5 Common Reasons Why You Didn’t Get the Job

“Thank you for your interest in applying for the position of […] at [the company]. However, we regret to inform you that we have selected another candidate who is a better match for the position.”

This is the message that no applicants want to receive. Some employers don’t even bother to inform you. Rejection sucks in every way yet it’s an inevitable part of job hunting. So now you start wondering why you didn’t get the job. Sometimes it’s just bad luck, but often there is something you’re doing wrong in your job search or interviews.

Here are five reasons why you may not get a job offer

1. Were you late?

Being punctual is the most basic rule when it comes to job hunting—never show up late for a job interview. No matter what kind of undesirable situations you were in, whether it’s the traffic jam or you missed your alarm, being late is simply unacceptable. If you know that you’re going to be late, make sure you call and inform the interview organizer about it instead of just showing up late.

Put yourself in the employer’s shoes, what would you think of a candidate who can’t even show up for an interview on time? It’s not wrong to assume that he or she isn’t taking the opportunity seriously, or worse, the person is unreliable.  

If you do happen to be late, your only chance of redemption is to own it. Acknowledge that you were late, apologize, and then thank them for their willingness to still see you. The worst thing you can do is to pretend they didn’t notice.

2. Did you follow the instructions?

Before the interview, most hiring managers will ask the applicants to prepare and bring along certain documents that they require such as birth certificate, IDs, portfolio, several copies of resume. And they expect you to dress appropriately for the interview.

If you failed to comply with the requirements, see it as a red flag already because if you cannot follow these instructions or if you are making up excuses for why you’re not prepared, expect that they view that as an indication of how you will respond to job duties. This was your first assignment and you failed.

3. Were you under or overqualified?

First of, being under-qualified doesn’t mean that you have zero chance of getting the job. You might not have all the skills required for the position but, you should at least have relevant transferable skills. Aim to apply for jobs where you realistically fit.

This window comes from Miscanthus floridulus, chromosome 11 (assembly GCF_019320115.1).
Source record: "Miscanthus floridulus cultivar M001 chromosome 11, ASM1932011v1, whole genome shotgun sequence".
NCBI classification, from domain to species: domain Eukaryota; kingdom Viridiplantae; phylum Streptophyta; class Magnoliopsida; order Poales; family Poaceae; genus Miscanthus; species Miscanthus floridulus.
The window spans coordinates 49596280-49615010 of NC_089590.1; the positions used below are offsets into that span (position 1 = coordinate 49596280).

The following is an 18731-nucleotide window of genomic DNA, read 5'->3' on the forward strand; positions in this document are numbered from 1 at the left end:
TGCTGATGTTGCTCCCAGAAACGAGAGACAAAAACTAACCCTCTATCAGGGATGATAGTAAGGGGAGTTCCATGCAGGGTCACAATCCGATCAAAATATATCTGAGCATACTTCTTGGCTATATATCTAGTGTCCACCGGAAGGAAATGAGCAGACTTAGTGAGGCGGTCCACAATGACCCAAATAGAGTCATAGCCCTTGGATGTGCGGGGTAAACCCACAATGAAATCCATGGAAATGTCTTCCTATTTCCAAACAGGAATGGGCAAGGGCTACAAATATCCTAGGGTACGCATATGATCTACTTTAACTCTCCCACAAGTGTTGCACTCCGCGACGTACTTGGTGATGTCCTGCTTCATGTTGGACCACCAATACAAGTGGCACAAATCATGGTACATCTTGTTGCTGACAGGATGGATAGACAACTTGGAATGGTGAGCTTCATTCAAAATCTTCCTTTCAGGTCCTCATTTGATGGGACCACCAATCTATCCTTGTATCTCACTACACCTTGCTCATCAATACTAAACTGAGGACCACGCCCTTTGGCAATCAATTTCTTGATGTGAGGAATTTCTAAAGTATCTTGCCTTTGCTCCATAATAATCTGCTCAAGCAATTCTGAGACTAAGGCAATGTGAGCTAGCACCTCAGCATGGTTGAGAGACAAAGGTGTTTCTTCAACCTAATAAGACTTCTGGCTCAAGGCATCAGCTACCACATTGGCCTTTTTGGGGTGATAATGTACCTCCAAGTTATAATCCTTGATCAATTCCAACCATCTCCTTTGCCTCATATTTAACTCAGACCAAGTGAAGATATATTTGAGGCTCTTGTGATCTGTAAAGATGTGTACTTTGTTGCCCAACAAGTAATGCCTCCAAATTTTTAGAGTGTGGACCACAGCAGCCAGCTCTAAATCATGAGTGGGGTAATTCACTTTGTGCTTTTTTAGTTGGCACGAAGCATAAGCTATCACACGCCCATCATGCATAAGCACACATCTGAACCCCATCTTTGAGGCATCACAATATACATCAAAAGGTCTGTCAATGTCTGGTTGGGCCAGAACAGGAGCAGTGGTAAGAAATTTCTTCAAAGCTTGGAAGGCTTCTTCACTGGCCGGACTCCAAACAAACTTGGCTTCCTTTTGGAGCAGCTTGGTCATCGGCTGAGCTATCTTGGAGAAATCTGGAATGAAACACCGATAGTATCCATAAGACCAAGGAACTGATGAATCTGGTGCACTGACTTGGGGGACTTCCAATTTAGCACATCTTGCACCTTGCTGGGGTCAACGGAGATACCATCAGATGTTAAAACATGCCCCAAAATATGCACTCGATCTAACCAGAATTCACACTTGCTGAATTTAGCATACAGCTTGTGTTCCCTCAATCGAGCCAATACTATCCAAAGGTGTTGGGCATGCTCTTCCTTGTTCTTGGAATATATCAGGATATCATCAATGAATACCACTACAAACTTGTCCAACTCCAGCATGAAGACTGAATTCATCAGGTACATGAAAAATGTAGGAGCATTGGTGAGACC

But, if you’re overqualified for the position, don’t be surprised that you might get rejected because of that. Having a long list of work experience and achievements may seem impressive but some hiring managers might think that an overqualified candidate is a flight risk especially if the role is not really challenging. He or she might get bored with the job easily and quit once they find a better opportunity.

If you’re are aware that you’re overqualified, make sure you explain clearly why you want to get this job even if you might get a pay cut. For example, you wish to make a career switch and learn something new from a different industry. Show your willingness to learn instead of focusing on your glorious past work experience that might not be relevant to the new role.

4. Did you lie?

If you think the employer won’t find out about it, think again. They have all the means to investigate and verify your background if they want to. So, before you lie about anything, no matter if it’s a white lie or not, don’t ever do it. You might think that lying about having more achievements might increase your chance of getting the job, but in fact it could cost you the job.

Be truthful about your work experience and answer every interview questions honestly. It’s better to show them what you can do instead of setting yourself up as an expert when you actually don’t know much about it.

5. Were your expectations too high?

Although money is not the sole reason why you are applying, it’s still one of the biggest motivators. There’s nothing wrong with asking for a higher salary as long as you can bring as much value to the company.

Most companies require you to write your expected salary on the job application, along with your salary history. When asked, give them an accurate amount that you think you deserve but be ready for negotiation. You can get a pretty good estimation of what your expected salary should be based on your last drawn salary and how long were you taking that amount for. If you have been stuck at the same pay for years but you’re confident that your skills are worth more what you’re getting, don’t be afraid to pay for a higher expected salary.

But, putting an overly high expected salary will cut you off immediately from the shortlist of possible candidates as it might exceed the company’s hiring budget for the role.

All of these mistakes can be avoided with the right practice and preparation. Give yourself some time to assess and analyze where you may be falling short and how you can strategize to make a stronger impression.

After all, no hiring manager is going to tell you exactly why you didn’t make the cut. But, if you’ve been to many interviews and not getting offers, it’s very likely that one of these mistakes is to blame.

Find these tips useful? We have more career advice, workplace tips, and job search tips on our blog. Don’t forget to check them out!

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